Admit it, city dwellers, every once in a while as you walk through the city going about your day you imagine your movements as part of a classic Scorsese-esque tracking shot. Each of us in our own starring role experiencing life through the cinema scored by our iPods and moving at the pace our our swift gait. In James Nares’s recent film Street, this daydream becomes a magical reality. Using high-tech slowmotion digital cameras, the filmmaker drove through the streets of Manhattan with the lens pointed out towards unsuspecting passersby in a poetic homage to the crowd of daily life.
The slow motion dramatizes every movement, every interaction, and every momentary recognition of the camera’s eye. Children are seemingly the most aware of being observed and at times run to keep up with or deliberately provoke the camera in moments the audience at the Metropolitan Museum seemed most connected to. The stringed score by Sonic Youth’s Thurston Moore, though at times over-stated, enhances the dreamy, ethereal quality of the film’s familiar locations. In its current blackbox screening location at the Met, many audience members (myself included) would point or note when the camera passed by a familiar location, perhaps hoping to see ourselves frozen in time.
James Nares said of the film “My intention was to give the dreamlike impression of floating through a city full of people frozen in time, caught Pompeii-like, at a particular moment of thought, expression, or activity,” and indeed this is precisely what it does, except the current viewers identify with and still live out those frozen moments. Furthermore, the camera’s movement – smooth tracking shots that move horizontally – not only break from this archaeological mode of viewing but also connect very strongly to a manner of cinematic viewing that is directly related to notions of place.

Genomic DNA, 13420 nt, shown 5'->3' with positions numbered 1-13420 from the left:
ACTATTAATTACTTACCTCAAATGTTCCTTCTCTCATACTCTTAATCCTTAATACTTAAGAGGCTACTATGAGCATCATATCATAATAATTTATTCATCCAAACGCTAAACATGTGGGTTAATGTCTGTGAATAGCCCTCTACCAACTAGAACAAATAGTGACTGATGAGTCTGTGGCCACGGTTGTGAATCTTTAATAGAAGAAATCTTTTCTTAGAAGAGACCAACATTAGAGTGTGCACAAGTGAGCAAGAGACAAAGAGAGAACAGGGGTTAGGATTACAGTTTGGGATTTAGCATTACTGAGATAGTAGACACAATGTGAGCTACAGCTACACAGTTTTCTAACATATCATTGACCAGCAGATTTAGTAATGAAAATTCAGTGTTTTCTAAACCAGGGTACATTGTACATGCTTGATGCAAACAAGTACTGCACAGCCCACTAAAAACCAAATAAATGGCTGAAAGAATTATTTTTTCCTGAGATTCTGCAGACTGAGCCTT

In Houston rapper Scarface’s 2002 video My Block, the same tracking shot is employed to unveil the circle of pain, struggle, love, community, life, and death within the artist’s block. Though this video is clearly staged and without the documentary impetus of Nares, the smoothness of the camera’s movement is in both instances can be read in relationship to realism. The lack of montage-style editing in both films suggests that the images and movements we see are simply the daily drama of life at this location. Characters become firmly situated in their environment as the camera’s movement makes them very much part of it. Unlike the shots in Goodfellas (1990) or Touch of Evil (1958), however, the movement of the camera is not dictated by one character or a chain of events, but rather determined by the road, and thus taking on the detached observational viewpoint of the car’s passenger window.
French philosopher Jean Baudrillaud wrote of the experience of viewing landscape out of a car window as specifically related to film and television spectatorship – the car being the spectator’s separate/private space, and the window the screen/interface with the exterior landscape, marking a transitional mode of viewing between simulation and reality, between private and public space. In Nares’s film, we occupy this car’s interior and take what we see out the window as not only visual spectacle but indexically connected to the “thereness” of the street we are passing, just as the camera’s movement reveals the visual closeness of each stage in My Block. Events and people become part of a place, indicative of its past, present, and future.